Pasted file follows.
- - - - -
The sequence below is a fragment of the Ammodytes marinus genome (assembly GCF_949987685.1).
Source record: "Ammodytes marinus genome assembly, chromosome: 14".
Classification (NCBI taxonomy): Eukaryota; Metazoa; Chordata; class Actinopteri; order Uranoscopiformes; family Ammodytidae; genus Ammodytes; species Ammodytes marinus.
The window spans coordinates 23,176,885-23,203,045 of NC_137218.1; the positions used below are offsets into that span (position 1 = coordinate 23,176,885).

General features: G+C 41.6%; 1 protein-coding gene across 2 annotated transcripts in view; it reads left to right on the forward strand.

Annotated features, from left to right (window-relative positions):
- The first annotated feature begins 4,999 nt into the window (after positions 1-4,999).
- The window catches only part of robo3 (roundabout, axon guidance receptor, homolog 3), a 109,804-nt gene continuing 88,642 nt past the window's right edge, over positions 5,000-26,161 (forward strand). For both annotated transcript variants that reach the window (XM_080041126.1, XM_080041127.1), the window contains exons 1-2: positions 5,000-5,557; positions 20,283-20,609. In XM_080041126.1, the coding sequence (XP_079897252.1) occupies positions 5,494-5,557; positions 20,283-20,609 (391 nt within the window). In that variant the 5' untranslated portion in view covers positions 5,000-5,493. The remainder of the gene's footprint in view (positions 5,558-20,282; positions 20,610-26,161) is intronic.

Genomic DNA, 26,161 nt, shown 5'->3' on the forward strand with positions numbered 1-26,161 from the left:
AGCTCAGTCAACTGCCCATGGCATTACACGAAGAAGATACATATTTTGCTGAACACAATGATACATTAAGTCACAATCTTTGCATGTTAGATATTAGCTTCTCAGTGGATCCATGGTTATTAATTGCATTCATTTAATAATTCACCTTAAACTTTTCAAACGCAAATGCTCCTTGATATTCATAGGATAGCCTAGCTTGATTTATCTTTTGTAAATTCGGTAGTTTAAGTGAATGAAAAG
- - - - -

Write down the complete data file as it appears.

The sequence below is a fragment of the Ammodytes marinus genome (assembly GCF_949987685.1).
Source record: "Ammodytes marinus genome assembly, chromosome: 14".
Classification (NCBI taxonomy): Eukaryota; Metazoa; Chordata; class Actinopteri; order Uranoscopiformes; family Ammodytidae; genus Ammodytes; species Ammodytes marinus.
The window spans coordinates 23,176,885-23,203,045 of NC_137218.1; the positions used below are offsets into that span (position 1 = coordinate 23,176,885).

General features: G+C 41.6%; 1 protein-coding gene across 2 annotated transcripts in view; it reads left to right on the forward strand.

Annotated features, from left to right (window-relative positions):
- The first annotated feature begins 4,999 nt into the window (after positions 1-4,999).
- The window catches only part of robo3 (roundabout, axon guidance receptor, homolog 3), a 109,804-nt gene continuing 88,642 nt past the window's right edge, over positions 5,000-26,161 (forward strand). For both annotated transcript variants that reach the window (XM_080041126.1, XM_080041127.1), the window contains exons 1-2: positions 5,000-5,557; positions 20,283-20,609. In XM_080041126.1, the coding sequence (XP_079897252.1) occupies positions 5,494-5,557; positions 20,283-20,609 (391 nt within the window). In that variant the 5' untranslated portion in view covers positions 5,000-5,493. The remainder of the gene's footprint in view (positions 5,558-20,282; positions 20,610-26,161) is intronic.

Genomic DNA, 26,161 nt, shown 5'->3' on the forward strand with positions numbered 1-26,161 from the left:
AGCTCAGTCAACTGCCCATGGCATTACACGAAGAAGATACATATTTTGCTGAACACAATGATACATTAAGTCACAATCTTTGCATGTTAGATATTAGCTTCTCAGTGGATCCATGGTTATTAATTGCATTCATTTAATAATTCACCTTAAACTTTTCAAACGCAAATGCTCCTTGATATTCATAGGATAGCCTAGCTTGATTTATCTTTTGTAAATTCGGTAGTTTAAGTGAATGAAAAG